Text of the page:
Techniques Deployed by Spoken and Sign Language Public Service Interpreters: A Comparative Study

Agnieszka Dominika Biernacka, Aleksandra Kalata-Zawłocka

Abstrakt


Deaf people are among those who, due to their insufficient knowledge of Polish, are compelled to use interpreting services in all settings. In order to exercise their right to full access to information within both public and private services, they need highly skilled sign language interpreters. These, however, have relatively limited opportunities of professional development and no possibility to pursue higher education in the area of sign language interpreting.

In our paper a pioneer project, consisting in providing training opportunities for Polish Sign Language (PJM) interpreters on the use of strategies and techniques in public service interpreting, is presented. The study is based on a mixed-method approach combining a qualitative and quantitative analysis. In particular, the results of observations of the use of techniques in public service interpreting made during two, 3-hour each, training workshops organized for PJM interpreters are discussed, followed by the presentation of the results of a survey concerning the use of interpreting techniques carried out among the participants of the above two workshops.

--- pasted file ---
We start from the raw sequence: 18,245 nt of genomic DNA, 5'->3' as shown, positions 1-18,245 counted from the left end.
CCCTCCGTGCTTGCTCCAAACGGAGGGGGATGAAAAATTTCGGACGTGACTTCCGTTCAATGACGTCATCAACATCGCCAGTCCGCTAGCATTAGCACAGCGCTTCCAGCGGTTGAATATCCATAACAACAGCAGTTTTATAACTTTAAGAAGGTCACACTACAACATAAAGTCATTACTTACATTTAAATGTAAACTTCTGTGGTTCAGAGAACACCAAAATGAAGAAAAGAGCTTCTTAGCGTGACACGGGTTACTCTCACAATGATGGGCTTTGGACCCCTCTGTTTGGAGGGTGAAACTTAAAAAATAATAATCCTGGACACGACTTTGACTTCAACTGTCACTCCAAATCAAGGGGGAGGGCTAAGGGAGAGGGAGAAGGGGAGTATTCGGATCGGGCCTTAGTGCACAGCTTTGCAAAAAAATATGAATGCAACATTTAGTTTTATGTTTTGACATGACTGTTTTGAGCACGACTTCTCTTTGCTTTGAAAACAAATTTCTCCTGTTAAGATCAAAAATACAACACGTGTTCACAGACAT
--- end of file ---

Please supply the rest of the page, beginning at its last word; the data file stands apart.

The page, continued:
The results of both the observations and the survey have inspired many questions concerning an ethical aspect of both spoken and sign language interpreting techniques. Furthermore, a necessity to implement a project relating to further training and research, of which the discussed pilot project is a promising point of departure, has been confirmed.

Słowa kluczowe


spoken language interpreting, sign language interpreting, interpreting techniques

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